Mollie Wilson O'Reilly
By this author
Does it sometimes seem like the path from papacy to canonization is a little too smooth these days? If so you will be glad to be reminded that not every pope is a promising candidate (and compared to some past bishops of Rome, the last five or ten were most certainly saintly). At the Toast, Josh Fruhlinger has compiled rejection letters from the Congregation for the Causes of Saints to a few applicants whose cases are less than convincing. Stephen VI, for example:
If you've read the Last Word essay by Liam Callanan, in the current issue, about his adventures trying to find a Catholic church in Shanghai, you may also be interested in this longer essay he wrote about the primary reason for his trip:
My two-year-old has become very interested in what I call "We Don'ts." He likes to articulate all the rules of our household, even those he has so far honored only in the breach. "We don't climb the bookcase," he will intone solemnly. "We don't take off our diaper." "We don't throw food on the floor."
Dominic has already mentioned Agnes R. Howard's article "Comforting Rachel" as a highlight of the November 15 issue, but I want to call attention to it again, and recommend another piece on the same subject at Christianity Today's "Her.meneutics" blog (I love it).
Howard's piece begins with a powerful personal story and goes on to discuss the need for, and challenges to, ministry to parents who lose children before birth. "Many churches teach women to value the life inside the womb from its earliest stages, and to view the developing fetus as a child God made," she writes, "but offer very little in the way of comfort, explanation, or even acknowledgement when that child dies through no act or intent of the parent." Having experienced pregnancy loss personally, she can attest to the confusion that accompanies the grief:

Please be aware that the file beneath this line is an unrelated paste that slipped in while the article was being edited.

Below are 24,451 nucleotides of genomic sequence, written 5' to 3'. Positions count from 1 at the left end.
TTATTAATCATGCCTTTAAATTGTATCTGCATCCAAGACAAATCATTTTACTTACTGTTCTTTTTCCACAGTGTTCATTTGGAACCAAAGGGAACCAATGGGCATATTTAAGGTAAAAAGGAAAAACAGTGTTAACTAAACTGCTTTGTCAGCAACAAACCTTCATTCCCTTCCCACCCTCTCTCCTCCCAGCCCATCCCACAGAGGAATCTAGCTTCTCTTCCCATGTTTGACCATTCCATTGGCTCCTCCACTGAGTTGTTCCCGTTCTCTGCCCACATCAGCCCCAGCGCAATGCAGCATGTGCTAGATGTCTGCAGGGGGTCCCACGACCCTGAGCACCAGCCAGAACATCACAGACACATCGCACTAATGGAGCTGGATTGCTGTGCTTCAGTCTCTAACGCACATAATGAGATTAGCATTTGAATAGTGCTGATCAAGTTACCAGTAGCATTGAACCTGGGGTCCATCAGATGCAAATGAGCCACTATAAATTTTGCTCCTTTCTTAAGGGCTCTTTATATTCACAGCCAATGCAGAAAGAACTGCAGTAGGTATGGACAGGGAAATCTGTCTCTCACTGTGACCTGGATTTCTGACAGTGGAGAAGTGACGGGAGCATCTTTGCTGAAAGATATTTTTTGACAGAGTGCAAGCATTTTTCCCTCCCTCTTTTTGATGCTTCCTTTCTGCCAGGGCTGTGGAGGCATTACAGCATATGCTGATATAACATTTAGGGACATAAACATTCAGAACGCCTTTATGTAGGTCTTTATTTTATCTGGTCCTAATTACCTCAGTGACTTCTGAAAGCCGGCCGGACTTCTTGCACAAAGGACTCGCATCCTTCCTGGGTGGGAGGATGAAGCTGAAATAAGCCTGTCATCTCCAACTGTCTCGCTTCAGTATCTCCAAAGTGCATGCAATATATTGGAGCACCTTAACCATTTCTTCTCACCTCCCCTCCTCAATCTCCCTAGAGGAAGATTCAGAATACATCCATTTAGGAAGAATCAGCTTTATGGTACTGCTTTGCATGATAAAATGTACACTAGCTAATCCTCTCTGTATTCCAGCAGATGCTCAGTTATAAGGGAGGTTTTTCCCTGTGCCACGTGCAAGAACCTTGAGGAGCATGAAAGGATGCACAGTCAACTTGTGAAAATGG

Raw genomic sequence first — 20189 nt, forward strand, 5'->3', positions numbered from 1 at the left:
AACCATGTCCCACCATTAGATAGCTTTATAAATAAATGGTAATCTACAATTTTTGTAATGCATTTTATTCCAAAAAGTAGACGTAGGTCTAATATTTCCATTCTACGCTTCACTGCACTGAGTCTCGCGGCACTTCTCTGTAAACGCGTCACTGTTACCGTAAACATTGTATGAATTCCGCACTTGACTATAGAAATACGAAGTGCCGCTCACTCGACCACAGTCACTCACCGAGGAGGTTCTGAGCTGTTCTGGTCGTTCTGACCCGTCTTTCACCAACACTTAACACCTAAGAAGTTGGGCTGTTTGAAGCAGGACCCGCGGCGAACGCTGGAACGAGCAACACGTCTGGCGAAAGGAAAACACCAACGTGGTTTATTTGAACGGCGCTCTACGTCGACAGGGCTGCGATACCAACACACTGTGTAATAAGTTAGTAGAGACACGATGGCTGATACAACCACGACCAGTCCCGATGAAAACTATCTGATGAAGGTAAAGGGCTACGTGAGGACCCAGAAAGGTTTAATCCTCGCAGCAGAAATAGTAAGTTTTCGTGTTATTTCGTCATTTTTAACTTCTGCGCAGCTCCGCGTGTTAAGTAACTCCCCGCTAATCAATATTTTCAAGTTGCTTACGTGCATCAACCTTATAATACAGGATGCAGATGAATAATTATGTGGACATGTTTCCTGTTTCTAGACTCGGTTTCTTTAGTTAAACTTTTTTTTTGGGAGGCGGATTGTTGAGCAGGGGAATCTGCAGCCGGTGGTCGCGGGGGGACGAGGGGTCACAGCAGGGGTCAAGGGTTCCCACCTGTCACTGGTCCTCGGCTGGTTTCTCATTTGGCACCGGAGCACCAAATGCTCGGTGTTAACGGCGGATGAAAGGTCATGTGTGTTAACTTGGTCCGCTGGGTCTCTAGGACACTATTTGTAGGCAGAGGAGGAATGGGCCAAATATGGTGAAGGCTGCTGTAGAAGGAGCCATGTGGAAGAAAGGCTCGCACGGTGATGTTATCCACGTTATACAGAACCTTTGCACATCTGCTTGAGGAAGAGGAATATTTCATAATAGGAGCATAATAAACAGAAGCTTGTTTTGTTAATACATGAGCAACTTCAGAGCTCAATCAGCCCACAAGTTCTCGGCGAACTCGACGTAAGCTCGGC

With the loss of a child in the womb, questions come up and stay unanswered at every point. Why did this happen? Was it my fault, a mother might ask, or something I failed to prevent, or did it happen in me but outside my control? Is it a baby or not? If a baby, do I name him, bury him, tell people, mourn in public? This last is not obvious. The loss of a child is worth public sorrow, but if others did not know of the pregnancy in the first place, revealing it after its end can produce a sort of emotional whiplash. Those who did know have to be told, but this is hard, too.
At Christianity Today, Caitlin Seccombe Lubinski touches on that same experience of awkwardness and loneliness in her post "The Miscarriage Secret."
Which of the following is not an actual quotation from Pope Francis about women?
A. "It pleases me to think that the Church is not ‘il Chiesa,’ it is ‘la Chiesa.’ The Church is a woman! The Church is a mother! And that’s beautiful, eh?"
B. "The woman is essential for the church. Mary, a woman, is more important than the bishops."
C. "We will also talk about the role of women in the Church. Remember the Church is feminine."
D. "Oh, women, women, they are so important. The church herself is a woman, yes? And that is why women are really so much better than men, forgive me if I speak plainly! Without its women the church is like a bumblebee at the post office, as we say in Argentina."
Which is why I was surprised to see this:
Milwaukee-area readers, take note: tomorrow (Wednesday, October 30) at 7 p.m. you have the chance to hear not one but two Commonweal contributors talking fiction at Boswell Book Company.
Sometimes he woke in the morning and heard rain drumming on the roof. That meant he and Father might go fishing.